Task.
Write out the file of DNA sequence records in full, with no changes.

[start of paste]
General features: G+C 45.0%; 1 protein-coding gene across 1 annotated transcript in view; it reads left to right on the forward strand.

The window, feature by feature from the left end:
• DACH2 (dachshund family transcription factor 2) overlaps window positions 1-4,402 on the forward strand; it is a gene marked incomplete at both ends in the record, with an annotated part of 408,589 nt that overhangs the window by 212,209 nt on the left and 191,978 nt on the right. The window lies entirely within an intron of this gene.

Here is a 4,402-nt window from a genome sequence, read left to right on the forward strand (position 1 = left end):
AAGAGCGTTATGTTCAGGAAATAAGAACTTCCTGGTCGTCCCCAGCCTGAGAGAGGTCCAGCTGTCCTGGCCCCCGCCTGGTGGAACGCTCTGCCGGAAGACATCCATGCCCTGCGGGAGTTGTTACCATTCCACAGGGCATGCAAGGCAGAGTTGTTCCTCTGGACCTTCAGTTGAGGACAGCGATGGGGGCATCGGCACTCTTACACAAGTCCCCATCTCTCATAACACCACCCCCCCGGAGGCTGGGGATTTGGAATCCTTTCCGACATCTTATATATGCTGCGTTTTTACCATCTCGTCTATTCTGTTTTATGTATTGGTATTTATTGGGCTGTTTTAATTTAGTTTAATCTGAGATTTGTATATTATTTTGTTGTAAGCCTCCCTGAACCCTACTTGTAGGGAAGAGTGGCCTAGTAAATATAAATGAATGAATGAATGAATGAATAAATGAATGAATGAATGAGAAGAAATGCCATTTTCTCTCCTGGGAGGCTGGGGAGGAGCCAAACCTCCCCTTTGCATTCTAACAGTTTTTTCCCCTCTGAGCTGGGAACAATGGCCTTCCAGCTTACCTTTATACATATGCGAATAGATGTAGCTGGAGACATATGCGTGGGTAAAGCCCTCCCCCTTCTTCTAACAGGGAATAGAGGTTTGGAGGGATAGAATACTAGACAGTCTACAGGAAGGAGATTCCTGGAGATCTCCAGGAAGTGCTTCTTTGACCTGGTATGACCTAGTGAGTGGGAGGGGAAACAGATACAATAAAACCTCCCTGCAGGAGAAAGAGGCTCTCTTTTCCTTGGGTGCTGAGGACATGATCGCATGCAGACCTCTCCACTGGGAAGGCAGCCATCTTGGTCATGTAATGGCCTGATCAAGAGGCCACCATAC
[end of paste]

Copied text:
General features: G+C 45.0%; 1 protein-coding gene across 1 annotated transcript in view; it reads left to right on the forward strand.

The window, feature by feature from the left end:
• DACH2 (dachshund family transcription factor 2) overlaps window positions 1-4,402 on the forward strand; it is a gene marked incomplete at both ends in the record, with an annotated part of 408,589 nt that overhangs the window by 212,209 nt on the left and 191,978 nt on the right. The window lies entirely within an intron of this gene.

Here is a 4,402-nt window from a genome sequence, read left to right on the forward strand (position 1 = left end):
AAGAGCGTTATGTTCAGGAAATAAGAACTTCCTGGTCGTCCCCAGCCTGAGAGAGGTCCAGCTGTCCTGGCCCCCGCCTGGTGGAACGCTCTGCCGGAAGACATCCATGCCCTGCGGGAGTTGTTACCATTCCACAGGGCATGCAAGGCAGAGTTGTTCCTCTGGACCTTCAGTTGAGGACAGCGATGGGGGCATCGGCACTCTTACACAAGTCCCCATCTCTCATAACACCACCCCCCCGGAGGCTGGGGATTTGGAATCCTTTCCGACATCTTATATATGCTGCGTTTTTACCATCTCGTCTATTCTGTTTTATGTATTGGTATTTATTGGGCTGTTTTAATTTAGTTTAATCTGAGATTTGTATATTATTTTGTTGTAAGCCTCCCTGAACCCTACTTGTAGGGAAGAGTGGCCTAGTAAATATAAATGAATGAATGAATGAATGAATAAATGAATGAATGAATGAGAAGAAATGCCATTTTCTCTCCTGGGAGGCTGGGGAGGAGCCAAACCTCCCCTTTGCATTCTAACAGTTTTTTCCCCTCTGAGCTGGGAACAATGGCCTTCCAGCTTACCTTTATACATATGCGAATAGATGTAGCTGGAGACATATGCGTGGGTAAAGCCCTCCCCCTTCTTCTAACAGGGAATAGAGGTTTGGAGGGATAGAATACTAGACAGTCTACAGGAAGGAGATTCCTGGAGATCTCCAGGAAGTGCTTCTTTGACCTGGTATGACCTAGTGAGTGGGAGGGGAAACAGATACAATAAAACCTCCCTGCAGGAGAAAGAGGCTCTCTTTTCCTTGGGTGCTGAGGACATGATCGCATGCAGACCTCTCCACTGGGAAGGCAGCCATCTTGGTCATGTAATGGCCTGATCAAGAGGCCACCATAC